Most people in the consulting world have come into contact with a CRM (Customer Relationship Management) system of some kind.  Whether it’s been on a client site related to a project you were working on or in a firm where you were tracking details around customer meetings and their details – we’ve all been there.  It may have been Microsoft Dynamics or Salesforce or SAP or some other Frankenstein Access database.  Regardless of platform, we’ve all used them.  It is true that they can be very convenient for many things: remembering that guy you met 5 years ago on a call to company XYZ, or trying to see how many times you’ve called/emailed/tried to meet with someone, or even how many times you’ve actually sealed the deal.  They can be very, very useful if set up and used the right way.  The sad fact is – many times they aren’t.  Many CRM systems are over-configured, convoluted, bureaucratic tools that try to capture and provide a zillion different data points in order to satisfy every last data need of every stakeholder who ever gave a requirement.  Hence, putting data into them becomes an unproductive time-suck for most.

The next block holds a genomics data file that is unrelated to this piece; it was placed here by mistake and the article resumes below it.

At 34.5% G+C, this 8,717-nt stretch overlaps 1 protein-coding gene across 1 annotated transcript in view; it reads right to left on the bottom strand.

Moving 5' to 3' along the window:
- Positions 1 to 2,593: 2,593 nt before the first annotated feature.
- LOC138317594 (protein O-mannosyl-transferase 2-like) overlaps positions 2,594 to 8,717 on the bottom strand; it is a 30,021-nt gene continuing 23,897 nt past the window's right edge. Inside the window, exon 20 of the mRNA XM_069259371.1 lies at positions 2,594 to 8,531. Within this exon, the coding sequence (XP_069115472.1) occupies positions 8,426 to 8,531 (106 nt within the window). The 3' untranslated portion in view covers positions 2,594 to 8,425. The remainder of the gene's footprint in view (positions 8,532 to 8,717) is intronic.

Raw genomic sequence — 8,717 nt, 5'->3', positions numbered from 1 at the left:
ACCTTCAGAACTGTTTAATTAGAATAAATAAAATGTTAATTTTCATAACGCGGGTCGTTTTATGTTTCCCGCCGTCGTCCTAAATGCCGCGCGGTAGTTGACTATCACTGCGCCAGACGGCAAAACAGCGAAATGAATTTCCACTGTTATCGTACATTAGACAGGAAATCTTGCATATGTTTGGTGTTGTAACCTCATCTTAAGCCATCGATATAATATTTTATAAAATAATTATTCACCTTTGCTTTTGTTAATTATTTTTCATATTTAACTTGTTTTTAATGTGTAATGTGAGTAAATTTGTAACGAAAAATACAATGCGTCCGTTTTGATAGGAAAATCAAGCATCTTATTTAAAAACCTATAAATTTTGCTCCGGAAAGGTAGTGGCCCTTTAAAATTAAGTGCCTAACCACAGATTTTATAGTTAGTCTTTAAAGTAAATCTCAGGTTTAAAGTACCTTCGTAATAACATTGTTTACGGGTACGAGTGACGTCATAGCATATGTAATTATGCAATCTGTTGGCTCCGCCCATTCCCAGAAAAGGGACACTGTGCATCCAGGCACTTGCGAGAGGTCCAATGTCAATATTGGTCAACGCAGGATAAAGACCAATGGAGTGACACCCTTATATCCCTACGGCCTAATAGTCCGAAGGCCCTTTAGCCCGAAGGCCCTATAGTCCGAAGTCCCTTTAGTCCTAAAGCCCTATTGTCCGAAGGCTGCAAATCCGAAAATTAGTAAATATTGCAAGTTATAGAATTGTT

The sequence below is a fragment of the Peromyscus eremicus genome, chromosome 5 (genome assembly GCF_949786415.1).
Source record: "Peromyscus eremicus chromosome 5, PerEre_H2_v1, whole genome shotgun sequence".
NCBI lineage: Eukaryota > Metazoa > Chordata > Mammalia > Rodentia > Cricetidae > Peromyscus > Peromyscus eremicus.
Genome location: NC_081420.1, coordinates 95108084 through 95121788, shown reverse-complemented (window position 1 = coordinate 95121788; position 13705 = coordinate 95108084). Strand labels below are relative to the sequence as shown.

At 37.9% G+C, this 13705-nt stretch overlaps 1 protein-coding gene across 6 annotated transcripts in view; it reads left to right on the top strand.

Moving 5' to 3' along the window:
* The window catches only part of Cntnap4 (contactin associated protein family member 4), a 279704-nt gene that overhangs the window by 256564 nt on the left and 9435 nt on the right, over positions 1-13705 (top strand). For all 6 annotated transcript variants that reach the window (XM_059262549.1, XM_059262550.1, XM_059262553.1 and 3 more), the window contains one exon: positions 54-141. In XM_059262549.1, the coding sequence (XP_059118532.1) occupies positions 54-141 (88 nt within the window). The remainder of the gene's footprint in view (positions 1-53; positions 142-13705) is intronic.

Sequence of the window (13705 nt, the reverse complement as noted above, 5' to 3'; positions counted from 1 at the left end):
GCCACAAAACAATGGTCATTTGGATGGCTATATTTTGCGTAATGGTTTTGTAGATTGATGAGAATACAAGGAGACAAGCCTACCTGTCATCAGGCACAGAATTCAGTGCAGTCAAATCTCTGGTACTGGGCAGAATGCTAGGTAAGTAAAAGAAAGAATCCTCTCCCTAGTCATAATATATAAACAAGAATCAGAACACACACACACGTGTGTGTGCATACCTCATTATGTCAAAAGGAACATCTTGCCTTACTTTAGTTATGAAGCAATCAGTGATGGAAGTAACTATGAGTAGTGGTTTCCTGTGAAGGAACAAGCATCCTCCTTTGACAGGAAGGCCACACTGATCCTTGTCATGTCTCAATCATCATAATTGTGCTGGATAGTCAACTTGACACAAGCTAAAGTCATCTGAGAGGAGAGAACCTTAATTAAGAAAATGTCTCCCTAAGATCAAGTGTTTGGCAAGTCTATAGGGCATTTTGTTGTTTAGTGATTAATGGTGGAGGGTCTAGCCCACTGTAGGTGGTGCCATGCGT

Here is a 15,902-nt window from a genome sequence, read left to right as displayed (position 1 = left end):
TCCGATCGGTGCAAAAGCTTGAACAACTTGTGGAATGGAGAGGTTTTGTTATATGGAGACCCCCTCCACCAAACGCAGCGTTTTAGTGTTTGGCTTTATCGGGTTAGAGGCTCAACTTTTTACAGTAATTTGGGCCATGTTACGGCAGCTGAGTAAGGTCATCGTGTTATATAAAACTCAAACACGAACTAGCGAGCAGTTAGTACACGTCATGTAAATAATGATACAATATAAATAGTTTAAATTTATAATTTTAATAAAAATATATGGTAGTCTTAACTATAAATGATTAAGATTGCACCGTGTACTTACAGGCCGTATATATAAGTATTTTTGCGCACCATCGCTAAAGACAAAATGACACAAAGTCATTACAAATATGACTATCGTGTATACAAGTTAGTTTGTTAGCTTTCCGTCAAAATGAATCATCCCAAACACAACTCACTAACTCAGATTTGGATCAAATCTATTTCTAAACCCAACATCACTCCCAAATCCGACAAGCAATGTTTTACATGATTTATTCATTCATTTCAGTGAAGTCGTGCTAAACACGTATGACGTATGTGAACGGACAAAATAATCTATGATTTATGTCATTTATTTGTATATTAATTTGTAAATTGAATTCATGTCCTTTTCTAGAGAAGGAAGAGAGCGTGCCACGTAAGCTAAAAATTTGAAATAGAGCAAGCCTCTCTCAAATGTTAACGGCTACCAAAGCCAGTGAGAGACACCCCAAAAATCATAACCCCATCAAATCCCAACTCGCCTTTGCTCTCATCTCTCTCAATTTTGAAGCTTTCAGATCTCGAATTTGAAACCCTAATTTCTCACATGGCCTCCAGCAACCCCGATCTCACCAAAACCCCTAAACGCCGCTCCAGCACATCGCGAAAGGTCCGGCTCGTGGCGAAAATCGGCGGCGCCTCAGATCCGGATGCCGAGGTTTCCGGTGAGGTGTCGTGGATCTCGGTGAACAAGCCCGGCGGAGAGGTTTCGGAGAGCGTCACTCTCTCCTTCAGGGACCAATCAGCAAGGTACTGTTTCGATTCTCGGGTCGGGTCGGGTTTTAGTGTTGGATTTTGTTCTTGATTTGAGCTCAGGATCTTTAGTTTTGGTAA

Why Business Development People Hate CRM Systems

Don’t get me wrong – they all don’t categorically hate them.  But in my experience, when Business Development folks hate CRM systems it’s for three primary reasons:

  1. It takes too much time to enter data and they don’t have time
  2. They don’t get anything out of them (ahh, the irony…)
  3. That relationship data is their gold – and they don’t want anyone else to have it